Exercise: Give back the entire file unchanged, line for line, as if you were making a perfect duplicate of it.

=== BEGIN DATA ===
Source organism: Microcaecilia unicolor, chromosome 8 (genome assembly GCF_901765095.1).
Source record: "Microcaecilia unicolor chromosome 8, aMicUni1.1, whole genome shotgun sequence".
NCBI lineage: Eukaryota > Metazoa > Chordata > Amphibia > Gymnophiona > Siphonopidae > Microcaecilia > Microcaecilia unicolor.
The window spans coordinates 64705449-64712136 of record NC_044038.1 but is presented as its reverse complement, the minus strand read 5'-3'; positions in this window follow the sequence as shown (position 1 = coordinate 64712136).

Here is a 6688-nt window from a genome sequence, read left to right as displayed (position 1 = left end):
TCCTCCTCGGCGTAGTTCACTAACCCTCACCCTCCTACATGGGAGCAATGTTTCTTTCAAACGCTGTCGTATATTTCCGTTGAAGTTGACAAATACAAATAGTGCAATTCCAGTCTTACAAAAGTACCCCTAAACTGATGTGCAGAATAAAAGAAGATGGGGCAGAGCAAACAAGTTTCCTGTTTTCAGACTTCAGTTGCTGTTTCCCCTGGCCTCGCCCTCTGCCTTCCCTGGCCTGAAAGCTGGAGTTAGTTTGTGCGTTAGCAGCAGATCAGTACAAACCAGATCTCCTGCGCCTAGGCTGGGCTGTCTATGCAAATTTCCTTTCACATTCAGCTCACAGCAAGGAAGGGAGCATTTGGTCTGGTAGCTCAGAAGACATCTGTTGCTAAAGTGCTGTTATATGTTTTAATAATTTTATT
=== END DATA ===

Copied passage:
Source organism: Microcaecilia unicolor, chromosome 8 (genome assembly GCF_901765095.1).
Source record: "Microcaecilia unicolor chromosome 8, aMicUni1.1, whole genome shotgun sequence".
NCBI lineage: Eukaryota > Metazoa > Chordata > Amphibia > Gymnophiona > Siphonopidae > Microcaecilia > Microcaecilia unicolor.
The window spans coordinates 64705449-64712136 of record NC_044038.1 but is presented as its reverse complement, the minus strand read 5'-3'; positions in this window follow the sequence as shown (position 1 = coordinate 64712136).

Here is a 6688-nt window from a genome sequence, read left to right as displayed (position 1 = left end):
TCCTCCTCGGCGTAGTTCACTAACCCTCACCCTCCTACATGGGAGCAATGTTTCTTTCAAACGCTGTCGTATATTTCCGTTGAAGTTGACAAATACAAATAGTGCAATTCCAGTCTTACAAAAGTACCCCTAAACTGATGTGCAGAATAAAAGAAGATGGGGCAGAGCAAACAAGTTTCCTGTTTTCAGACTTCAGTTGCTGTTTCCCCTGGCCTCGCCCTCTGCCTTCCCTGGCCTGAAAGCTGGAGTTAGTTTGTGCGTTAGCAGCAGATCAGTACAAACCAGATCTCCTGCGCCTAGGCTGGGCTGTCTATGCAAATTTCCTTTCACATTCAGCTCACAGCAAGGAAGGGAGCATTTGGTCTGGTAGCTCAGAAGACATCTGTTGCTAAAGTGCTGTTATATGTTTTAATAATTTTATT